Jigsaw Youth: Won’t fit your definition

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“Won’t fit your definition,” is a line that stuck with me since the very first time I ever heard Jigsaw Youth by Bikini Kill. I thought it perfectly described me, my friends, and the rising generation of teenagers and young adults that I’m so glad to be a part of. We’re strong, we’re unique, and most importantly, we’re aware. Being a part of a generation that is so easily labelled as lazy and reckless can be irritating because when I have a political, social, or intellectual thought of any kind, it gets shut down. Apparently I’m “too young and naive” and I have “no idea what I’m talking about,” but I believe that because all that our generation has ever heard is “you can’t,” we’re fighting back with “watch me.”

Looking back I always considered myself a feminist, even if I didn’t know the word yet. I grew up with an older sister who was a giant science and math geek but always had time to look gorgeous, and an older brother who studied ballet but is quite the ladies man and even served in the army. There were no barriers or roles that we couldn’t break and I always found it a little unfair when you had to be a certain way or do a certain something just because of how you were born. I mean if we all have different fingerprints, why are we expected to be the same?

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Maria, Jigsaw Youth

It wasn’t until I turned 16 that I started to understand feminism on a deeper level. I became more aware of the injustices all over the world and this made me so angry. Now keep in mind that I’m already an angry person, I’ll admit that I’ve been through some traumatic experiences – but it’s made me become aware and for that, I’m grateful.

I started looking at the world from an outsider’s perspective and I saw the racism, the anti-Semitism, the Islamophobia, the homophobia, the classism, women getting acid thrown on their faces, girls being sold into sex slavery and marriage, etc., etc., etc. There was just so much hatred and protests going on, I thought I was going to explode. I kept thinking, “This isn’t a world I want to live in, this isn’t a world that I want my future kids to experience.”

I became so angry that I isolated myself because none of my friends cared about what was going on. “Well it’s not happening to me,” they said. I wanted to desperately try to make the world a better place, to leave my footprint on this planet before I die and know that I at least tried. So I started listening to Bikini Kill and 90s feminist punk in general and the whole backstory of Riot Grrrl fuelled me. I began to feel it in my stomach, my fists, my voice. I wanted to do this but I didn’t know with whom.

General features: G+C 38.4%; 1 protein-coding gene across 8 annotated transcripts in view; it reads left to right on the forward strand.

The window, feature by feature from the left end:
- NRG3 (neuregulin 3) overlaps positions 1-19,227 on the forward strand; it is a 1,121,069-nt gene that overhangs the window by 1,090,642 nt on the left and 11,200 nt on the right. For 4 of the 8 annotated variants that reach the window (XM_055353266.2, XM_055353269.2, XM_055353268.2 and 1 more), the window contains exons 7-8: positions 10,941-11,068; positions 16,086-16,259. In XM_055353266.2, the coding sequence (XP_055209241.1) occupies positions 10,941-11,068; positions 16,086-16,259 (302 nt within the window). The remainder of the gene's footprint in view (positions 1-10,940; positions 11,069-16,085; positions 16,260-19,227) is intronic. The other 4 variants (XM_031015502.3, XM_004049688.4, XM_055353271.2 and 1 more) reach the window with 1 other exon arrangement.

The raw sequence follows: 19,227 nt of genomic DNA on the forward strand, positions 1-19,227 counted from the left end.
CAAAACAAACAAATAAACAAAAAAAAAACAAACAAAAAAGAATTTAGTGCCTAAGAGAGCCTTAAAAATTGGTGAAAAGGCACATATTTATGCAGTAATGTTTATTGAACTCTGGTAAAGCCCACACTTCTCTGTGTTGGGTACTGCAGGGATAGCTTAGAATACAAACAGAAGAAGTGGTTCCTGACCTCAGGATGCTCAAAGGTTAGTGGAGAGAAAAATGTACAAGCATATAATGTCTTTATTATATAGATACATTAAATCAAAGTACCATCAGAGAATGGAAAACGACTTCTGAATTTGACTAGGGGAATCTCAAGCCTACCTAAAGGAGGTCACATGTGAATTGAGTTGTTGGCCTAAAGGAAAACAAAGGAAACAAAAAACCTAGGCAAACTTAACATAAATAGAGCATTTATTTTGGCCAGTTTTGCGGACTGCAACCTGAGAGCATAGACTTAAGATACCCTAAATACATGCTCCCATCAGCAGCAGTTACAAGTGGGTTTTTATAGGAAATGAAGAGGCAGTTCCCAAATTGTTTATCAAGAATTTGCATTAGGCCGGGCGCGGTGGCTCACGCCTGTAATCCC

Coincidentally, this was the exact time I met Stach – who, by the way, has become one of my closest friends.

We began talking and honestly, we clicked from the start. Not only did we have a tonne in common musically, but personally too. Everything I went through, she went through too and we were equally angry. She’s played guitar since she was 12, and I’ve played bass since I was 13 but what I found fascinating was that I had completely given up on music and then when I wanted to get back into it, she showed up in my life.

I am eternally grateful to the universe. Nobody has ever listened to us and we have things to say so we thought, “let’s start a band and scream into the microphone.” She introduced me to one of her friends, Julia, who plays drums and she’s amazing. The way that Kurt Cobain talks about Dave Grohl being one of the best drummers out there is the same way that Stach and I talk about Julia. When we play a song, it takes Julia less than thirty seconds to improvise and come up with an amazing beat that I do believe brings our songs together and to a whole other level. From there, we became Jigsaw Youth (click the Instagram link and you’ll see not just our photos but also our Bandcamp releases, if you’d like to support us. Listen to our 3-track album for free or download it for $2!).

I began sleeping over at Stach’s house every weekend to practice and the creativity that flows through us is unbelievable. I can write lyrics in ten minutes and you give Stach about five minutes, and she’s got a riff ready. In about three months, we had written close to thirty songs, each totally unique and angry. The type of songs that my friend says a bunch of 16/17-year-old girls could not have written.

Though there are plenty of girl bands nowadays, I believe that the prime for girl bands was the 90s… but in a way, and as much as I love the 90s, I’m glad we weren’t alive to start a band in the 90s or we would’ve been just another girl band. This is it and I advise all girls to how to play drums, or a bass, or a guitar, or even a pair of maracas and start a band. All I ever see nowadays are pop punk boy bands and I know that there are girls out there with things to say who want to be heard.

We are part of the up-and-coming generation. We are aware. We have things to say and whether you believe it or not, our generation is going to change the world and I could not be more proud.

– Maria Alvarez (Instagram: JigsawYouthBand)


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